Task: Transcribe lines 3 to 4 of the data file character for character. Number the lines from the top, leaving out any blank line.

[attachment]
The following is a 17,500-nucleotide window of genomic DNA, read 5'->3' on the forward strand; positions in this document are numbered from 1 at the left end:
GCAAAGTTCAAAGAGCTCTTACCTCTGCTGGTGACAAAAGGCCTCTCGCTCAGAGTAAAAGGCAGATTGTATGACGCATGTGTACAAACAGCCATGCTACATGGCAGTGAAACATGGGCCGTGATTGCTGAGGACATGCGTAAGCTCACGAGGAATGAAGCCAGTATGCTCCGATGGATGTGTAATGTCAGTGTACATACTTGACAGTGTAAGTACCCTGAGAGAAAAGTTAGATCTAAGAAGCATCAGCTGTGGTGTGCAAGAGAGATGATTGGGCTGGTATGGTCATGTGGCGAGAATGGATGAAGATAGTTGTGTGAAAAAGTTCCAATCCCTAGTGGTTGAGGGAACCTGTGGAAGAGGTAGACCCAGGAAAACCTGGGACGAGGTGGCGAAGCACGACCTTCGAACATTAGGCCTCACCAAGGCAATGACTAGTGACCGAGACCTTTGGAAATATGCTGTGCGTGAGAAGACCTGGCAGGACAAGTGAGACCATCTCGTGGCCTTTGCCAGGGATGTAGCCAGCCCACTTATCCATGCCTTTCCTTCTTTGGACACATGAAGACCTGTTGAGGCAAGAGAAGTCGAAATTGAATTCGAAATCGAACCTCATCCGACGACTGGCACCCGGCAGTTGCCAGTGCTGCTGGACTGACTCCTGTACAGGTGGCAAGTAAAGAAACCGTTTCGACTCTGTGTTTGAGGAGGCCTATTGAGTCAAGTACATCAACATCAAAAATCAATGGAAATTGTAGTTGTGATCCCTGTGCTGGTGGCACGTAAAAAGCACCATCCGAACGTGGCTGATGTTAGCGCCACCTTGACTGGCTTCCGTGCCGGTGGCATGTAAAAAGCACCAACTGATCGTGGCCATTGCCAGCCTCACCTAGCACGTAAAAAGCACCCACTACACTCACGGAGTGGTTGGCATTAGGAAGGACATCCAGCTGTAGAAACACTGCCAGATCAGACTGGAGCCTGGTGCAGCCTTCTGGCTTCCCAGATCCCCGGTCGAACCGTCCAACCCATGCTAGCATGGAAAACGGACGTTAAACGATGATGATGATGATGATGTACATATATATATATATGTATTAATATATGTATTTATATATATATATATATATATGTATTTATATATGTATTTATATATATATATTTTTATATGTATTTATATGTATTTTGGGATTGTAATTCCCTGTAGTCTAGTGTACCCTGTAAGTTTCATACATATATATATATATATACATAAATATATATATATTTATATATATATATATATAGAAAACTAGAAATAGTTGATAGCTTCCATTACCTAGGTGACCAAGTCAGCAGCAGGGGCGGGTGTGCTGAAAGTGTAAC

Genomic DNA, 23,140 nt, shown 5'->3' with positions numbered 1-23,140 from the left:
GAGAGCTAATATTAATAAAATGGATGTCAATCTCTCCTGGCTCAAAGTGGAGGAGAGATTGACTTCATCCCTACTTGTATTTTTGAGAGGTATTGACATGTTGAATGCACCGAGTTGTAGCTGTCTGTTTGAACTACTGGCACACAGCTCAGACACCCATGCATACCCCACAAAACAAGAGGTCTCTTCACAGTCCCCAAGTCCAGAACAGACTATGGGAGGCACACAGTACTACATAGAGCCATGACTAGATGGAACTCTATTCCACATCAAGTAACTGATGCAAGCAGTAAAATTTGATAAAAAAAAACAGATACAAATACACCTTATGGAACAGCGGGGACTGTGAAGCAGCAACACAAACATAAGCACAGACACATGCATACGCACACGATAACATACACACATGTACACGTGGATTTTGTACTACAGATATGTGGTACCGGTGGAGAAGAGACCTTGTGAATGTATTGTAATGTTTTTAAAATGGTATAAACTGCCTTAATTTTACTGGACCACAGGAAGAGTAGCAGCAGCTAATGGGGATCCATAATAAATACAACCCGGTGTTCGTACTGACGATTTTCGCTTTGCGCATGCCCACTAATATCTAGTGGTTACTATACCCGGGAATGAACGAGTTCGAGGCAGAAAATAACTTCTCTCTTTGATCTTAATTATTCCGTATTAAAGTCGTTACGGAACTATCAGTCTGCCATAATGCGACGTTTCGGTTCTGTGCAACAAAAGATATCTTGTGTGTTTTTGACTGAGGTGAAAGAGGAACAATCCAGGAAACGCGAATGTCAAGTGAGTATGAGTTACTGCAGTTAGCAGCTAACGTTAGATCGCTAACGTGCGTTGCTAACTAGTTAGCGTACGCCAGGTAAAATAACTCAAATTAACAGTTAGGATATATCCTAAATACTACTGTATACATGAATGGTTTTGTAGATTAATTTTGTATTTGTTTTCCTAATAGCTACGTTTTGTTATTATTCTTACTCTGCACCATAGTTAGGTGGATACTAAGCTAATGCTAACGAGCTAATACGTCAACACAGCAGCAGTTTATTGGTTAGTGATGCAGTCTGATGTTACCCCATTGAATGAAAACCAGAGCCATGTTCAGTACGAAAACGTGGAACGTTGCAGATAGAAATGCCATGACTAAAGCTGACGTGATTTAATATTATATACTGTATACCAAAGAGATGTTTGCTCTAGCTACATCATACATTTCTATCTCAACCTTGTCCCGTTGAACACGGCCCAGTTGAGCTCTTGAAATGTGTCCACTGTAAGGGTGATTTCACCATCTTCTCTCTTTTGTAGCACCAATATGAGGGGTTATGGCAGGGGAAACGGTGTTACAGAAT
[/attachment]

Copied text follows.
Genomic DNA, 23,140 nt, shown 5'->3' with positions numbered 1-23,140 from the left:
GAGAGCTAATATTAATAAAATGGATGTCAATCTCTCCTGGCTCAAAGTGGAGGAGAGATTGACTTCATCCCTACTTGTATTTTTGAGAGGTATTGACATGTTGAATGCACCGAGTTGTAGCTGTCTGTTTGAACTACTGGCACACAGCTCAGACACCCATGCATACCCCACAAAACAAGAGGTCTCTTCACAGTCCCCAAGTCCAGAACAGACTATGGGAGGCACACAGTACTACATAGAGCCATGACTAGATGGAACTCTATTCCACATCAAGTAACTGATGCAAGCAGTAAAATTTGATAAAAAAAAACAGATACAAATACACCTTATGGAACAGCGGGGACTGTGAAGCAGCAACACAAACATAAGCACAGACACATGCATACGCACACGATAACATACACACATGTACACGTGGATTTTGTACTACAGATATGTGGTACCGGTGGAGAAGAGACCTTGTGAATGTATTGTAATGTTTTTAAAATGGTATAAACTGCCTTAATTTTACTGGACCACAGGAAGAGTAGCAGCAGCTAATGGGGATCCATAATAAATACAACCCGGTGTTCGTACTGACGATTTTCGCTTTGCGCATGCCCACTAATATCTAGTGGTTACTATACCCGGGAATGAACGAGTTCGAGGCAGAAAATAACTTCTCTCTTTGATCTTAATTATTCCGTATTAAAGTCGTTACGGAACTATCAGTCTGCCATAATGCGACGTTTCGGTTCTGTGCAACAAAAGATATCTTGTGTGTTTTTGACTGAGGTGAAAGAGGAACAATCCAGGAAACGCGAATGTCAAGTGAGTATGAGTTACTGCAGTTAGCAGCTAACGTTAGATCGCTAACGTGCGTTGCTAACTAGTTAGCGTACGCCAGGTAAAATAACTCAAATTAACAGTTAGGATATATCCTAAATACTACTGTATACATGAATGGTTTTGTAGATTAATTTTGTATTTGTTTTCCTAATAGCTACGTTTTGTTATTATTCTTACTCTGCACCATAGTTAGGTGGATACTAAGCTAATGCTAACGAGCTAATACGTCAACACAGCAGCAGTTTATTGGTTAGTGATGCAGTCTGATGTTACCCCATTGAATGAAAACCAGAGCCATGTTCAGTACGAAAACGTGGAACGTTGCAGATAGAAATGCCATGACTAAAGCTGACGTGATTTAATATTATATACTGTATACCAAAGAGATGTTTGCTCTAGCTACATCATACATTTCTATCTCAACCTTGTCCCGTTGAACACGGCCCAGTTGAGCTCTTGAAATGTGTCCACTGTAAGGGTGATTTCACCATCTTCTCTCTTTTGTAGCACCAATATGAGGGGTTATGGCAGGGGAAACGGTGTTACAGAAT